Last month, a video showing a livestreamer cooking a 2-meter-long shark went viral on social media sites. Some pointed out that what she was cooking looked like a great white shark, a protected species.
The streamer said she legally purchased the “farmed shark”, but several aquatic life experts pointed out that it looked like a great white shark found on the high seas, not a shark that can to be raised on a farm. Soon, police in Nanchong, Sichuan province confirmed that the shark was indeed a protected species and arrested the streamer.
Some have tried to defend her saying that she might not know what she was eating, but not knowing the law is not an effective excuse for committing crimes.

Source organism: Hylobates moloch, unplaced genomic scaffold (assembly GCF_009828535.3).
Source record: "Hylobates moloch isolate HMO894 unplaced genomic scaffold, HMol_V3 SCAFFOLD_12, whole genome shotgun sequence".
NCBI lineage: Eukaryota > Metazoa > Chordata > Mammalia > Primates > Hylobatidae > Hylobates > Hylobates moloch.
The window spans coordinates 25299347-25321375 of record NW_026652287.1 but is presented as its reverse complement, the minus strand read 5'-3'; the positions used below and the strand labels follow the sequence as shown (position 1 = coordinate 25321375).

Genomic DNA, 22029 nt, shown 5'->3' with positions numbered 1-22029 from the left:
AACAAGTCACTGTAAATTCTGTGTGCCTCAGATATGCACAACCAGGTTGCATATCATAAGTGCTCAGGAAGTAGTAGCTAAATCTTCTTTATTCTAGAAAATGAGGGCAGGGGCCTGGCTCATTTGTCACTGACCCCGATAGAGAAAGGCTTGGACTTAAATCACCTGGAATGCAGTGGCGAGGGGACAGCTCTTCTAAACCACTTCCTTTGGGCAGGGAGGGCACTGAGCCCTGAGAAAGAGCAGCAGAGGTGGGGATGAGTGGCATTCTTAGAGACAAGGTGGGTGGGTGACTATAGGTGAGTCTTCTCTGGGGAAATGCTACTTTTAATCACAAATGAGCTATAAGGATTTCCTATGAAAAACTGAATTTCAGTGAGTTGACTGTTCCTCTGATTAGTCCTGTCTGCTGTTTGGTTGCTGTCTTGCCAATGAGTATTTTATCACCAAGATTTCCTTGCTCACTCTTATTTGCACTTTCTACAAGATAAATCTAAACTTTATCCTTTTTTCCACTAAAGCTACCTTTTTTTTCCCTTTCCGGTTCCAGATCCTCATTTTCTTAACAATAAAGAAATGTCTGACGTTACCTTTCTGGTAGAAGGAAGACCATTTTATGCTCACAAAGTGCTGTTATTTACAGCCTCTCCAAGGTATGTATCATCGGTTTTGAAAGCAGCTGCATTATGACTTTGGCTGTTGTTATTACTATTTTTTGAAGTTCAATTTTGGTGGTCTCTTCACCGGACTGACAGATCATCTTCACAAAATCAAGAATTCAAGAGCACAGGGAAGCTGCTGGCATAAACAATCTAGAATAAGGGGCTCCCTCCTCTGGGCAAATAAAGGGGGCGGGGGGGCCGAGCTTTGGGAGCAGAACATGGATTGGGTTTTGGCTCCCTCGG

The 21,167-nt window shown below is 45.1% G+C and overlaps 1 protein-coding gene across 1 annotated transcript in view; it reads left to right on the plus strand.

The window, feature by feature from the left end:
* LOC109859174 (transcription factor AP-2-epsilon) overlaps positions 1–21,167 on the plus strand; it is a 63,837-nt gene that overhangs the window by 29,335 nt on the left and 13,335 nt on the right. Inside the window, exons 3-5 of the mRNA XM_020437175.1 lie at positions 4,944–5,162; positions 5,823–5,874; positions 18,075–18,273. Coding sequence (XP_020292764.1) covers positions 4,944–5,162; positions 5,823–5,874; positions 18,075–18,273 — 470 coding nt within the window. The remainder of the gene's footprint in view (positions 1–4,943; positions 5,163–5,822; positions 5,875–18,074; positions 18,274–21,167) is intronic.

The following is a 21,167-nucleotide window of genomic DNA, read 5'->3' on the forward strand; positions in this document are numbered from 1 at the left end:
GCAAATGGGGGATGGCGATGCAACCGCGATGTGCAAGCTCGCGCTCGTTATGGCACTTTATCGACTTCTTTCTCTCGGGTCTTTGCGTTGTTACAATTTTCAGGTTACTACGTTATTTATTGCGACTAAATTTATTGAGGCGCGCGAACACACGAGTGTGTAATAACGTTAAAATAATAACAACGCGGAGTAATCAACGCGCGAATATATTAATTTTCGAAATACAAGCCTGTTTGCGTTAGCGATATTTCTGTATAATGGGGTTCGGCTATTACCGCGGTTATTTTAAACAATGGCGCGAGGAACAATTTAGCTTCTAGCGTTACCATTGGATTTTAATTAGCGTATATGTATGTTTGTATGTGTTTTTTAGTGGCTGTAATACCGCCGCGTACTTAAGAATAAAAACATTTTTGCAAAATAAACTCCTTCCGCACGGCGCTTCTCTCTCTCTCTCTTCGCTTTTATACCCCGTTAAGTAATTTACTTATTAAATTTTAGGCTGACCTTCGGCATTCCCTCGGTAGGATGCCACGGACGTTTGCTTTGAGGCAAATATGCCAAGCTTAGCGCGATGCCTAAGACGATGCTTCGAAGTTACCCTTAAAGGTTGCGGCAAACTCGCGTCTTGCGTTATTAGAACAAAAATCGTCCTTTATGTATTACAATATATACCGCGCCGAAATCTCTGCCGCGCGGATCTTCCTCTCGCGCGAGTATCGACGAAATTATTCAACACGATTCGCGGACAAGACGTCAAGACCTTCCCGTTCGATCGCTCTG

In 2021, another greedy livestreamer was arrested for eating a newt, a kind of protected freshwater snail. Previously, ostriches, crocodiles and giant salamanders have all appeared on live videos before the law caught up with those consuming these protected species.
However, there are questions that need to be asked. How did the streamer get the shark? Who captured the animal, opened a shop to sell it, and shipped it to Sichuan?
For every great white shark that lands on a livestreamer’s dining table, there’s an entire underground network of criminals that needs to be stopped.
Tracking them down will require not only the efforts of the police, but also of the public, such as those watching live broadcasts. It was because someone in the public gave the alert that the experts and the police became aware of the case. Increased cooperation of this type will ensure better protection of protected species.